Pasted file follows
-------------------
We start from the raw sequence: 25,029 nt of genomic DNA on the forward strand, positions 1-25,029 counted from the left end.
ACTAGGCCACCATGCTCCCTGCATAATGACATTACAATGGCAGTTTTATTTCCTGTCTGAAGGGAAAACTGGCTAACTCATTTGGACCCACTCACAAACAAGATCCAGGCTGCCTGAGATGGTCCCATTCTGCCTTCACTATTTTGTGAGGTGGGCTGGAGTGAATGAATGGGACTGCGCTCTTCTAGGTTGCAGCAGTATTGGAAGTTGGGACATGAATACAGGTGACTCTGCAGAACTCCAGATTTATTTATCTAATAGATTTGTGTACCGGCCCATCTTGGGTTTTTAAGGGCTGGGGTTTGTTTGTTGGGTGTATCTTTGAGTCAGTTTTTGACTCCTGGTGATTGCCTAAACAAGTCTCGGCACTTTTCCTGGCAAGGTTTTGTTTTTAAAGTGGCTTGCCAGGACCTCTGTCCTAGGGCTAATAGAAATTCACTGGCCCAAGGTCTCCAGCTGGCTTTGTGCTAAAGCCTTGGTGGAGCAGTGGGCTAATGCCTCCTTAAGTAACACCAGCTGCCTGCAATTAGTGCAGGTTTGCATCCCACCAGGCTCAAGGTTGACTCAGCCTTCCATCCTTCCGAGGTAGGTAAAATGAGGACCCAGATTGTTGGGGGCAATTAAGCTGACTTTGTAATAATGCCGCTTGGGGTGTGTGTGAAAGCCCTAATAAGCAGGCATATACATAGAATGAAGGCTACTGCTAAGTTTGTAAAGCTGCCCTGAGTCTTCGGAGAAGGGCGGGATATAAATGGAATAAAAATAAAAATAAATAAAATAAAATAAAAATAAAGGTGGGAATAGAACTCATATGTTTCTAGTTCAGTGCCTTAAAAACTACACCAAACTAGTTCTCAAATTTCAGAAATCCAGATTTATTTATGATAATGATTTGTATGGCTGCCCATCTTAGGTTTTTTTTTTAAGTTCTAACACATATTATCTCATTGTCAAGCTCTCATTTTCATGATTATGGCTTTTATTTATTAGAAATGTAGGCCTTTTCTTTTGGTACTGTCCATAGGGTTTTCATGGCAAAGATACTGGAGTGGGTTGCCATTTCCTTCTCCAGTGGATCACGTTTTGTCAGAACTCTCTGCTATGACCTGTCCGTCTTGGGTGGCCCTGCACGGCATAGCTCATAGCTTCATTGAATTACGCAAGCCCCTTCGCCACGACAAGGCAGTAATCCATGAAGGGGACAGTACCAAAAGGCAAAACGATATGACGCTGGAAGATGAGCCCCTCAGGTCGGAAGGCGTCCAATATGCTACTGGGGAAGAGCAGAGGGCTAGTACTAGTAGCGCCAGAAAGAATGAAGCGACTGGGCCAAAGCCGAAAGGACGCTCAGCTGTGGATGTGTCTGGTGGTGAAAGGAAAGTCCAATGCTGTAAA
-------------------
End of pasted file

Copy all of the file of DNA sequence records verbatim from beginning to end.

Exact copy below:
We start from the raw sequence: 25,029 nt of genomic DNA on the forward strand, positions 1-25,029 counted from the left end.
ACTAGGCCACCATGCTCCCTGCATAATGACATTACAATGGCAGTTTTATTTCCTGTCTGAAGGGAAAACTGGCTAACTCATTTGGACCCACTCACAAACAAGATCCAGGCTGCCTGAGATGGTCCCATTCTGCCTTCACTATTTTGTGAGGTGGGCTGGAGTGAATGAATGGGACTGCGCTCTTCTAGGTTGCAGCAGTATTGGAAGTTGGGACATGAATACAGGTGACTCTGCAGAACTCCAGATTTATTTATCTAATAGATTTGTGTACCGGCCCATCTTGGGTTTTTAAGGGCTGGGGTTTGTTTGTTGGGTGTATCTTTGAGTCAGTTTTTGACTCCTGGTGATTGCCTAAACAAGTCTCGGCACTTTTCCTGGCAAGGTTTTGTTTTTAAAGTGGCTTGCCAGGACCTCTGTCCTAGGGCTAATAGAAATTCACTGGCCCAAGGTCTCCAGCTGGCTTTGTGCTAAAGCCTTGGTGGAGCAGTGGGCTAATGCCTCCTTAAGTAACACCAGCTGCCTGCAATTAGTGCAGGTTTGCATCCCACCAGGCTCAAGGTTGACTCAGCCTTCCATCCTTCCGAGGTAGGTAAAATGAGGACCCAGATTGTTGGGGGCAATTAAGCTGACTTTGTAATAATGCCGCTTGGGGTGTGTGTGAAAGCCCTAATAAGCAGGCATATACATAGAATGAAGGCTACTGCTAAGTTTGTAAAGCTGCCCTGAGTCTTCGGAGAAGGGCGGGATATAAATGGAATAAAAATAAAAATAAATAAAATAAAATAAAAATAAAGGTGGGAATAGAACTCATATGTTTCTAGTTCAGTGCCTTAAAAACTACACCAAACTAGTTCTCAAATTTCAGAAATCCAGATTTATTTATGATAATGATTTGTATGGCTGCCCATCTTAGGTTTTTTTTTTAAGTTCTAACACATATTATCTCATTGTCAAGCTCTCATTTTCATGATTATGGCTTTTATTTATTAGAAATGTAGGCCTTTTCTTTTGGTACTGTCCATAGGGTTTTCATGGCAAAGATACTGGAGTGGGTTGCCATTTCCTTCTCCAGTGGATCACGTTTTGTCAGAACTCTCTGCTATGACCTGTCCGTCTTGGGTGGCCCTGCACGGCATAGCTCATAGCTTCATTGAATTACGCAAGCCCCTTCGCCACGACAAGGCAGTAATCCATGAAGGGGACAGTACCAAAAGGCAAAACGATATGACGCTGGAAGATGAGCCCCTCAGGTCGGAAGGCGTCCAATATGCTACTGGGGAAGAGCAGAGGGCTAGTACTAGTAGCGCCAGAAAGAATGAAGCGACTGGGCCAAAGCCGAAAGGACGCTCAGCTGTGGATGTGTCTGGTGGTGAAAGGAAAGTCCAATGCTGTAAA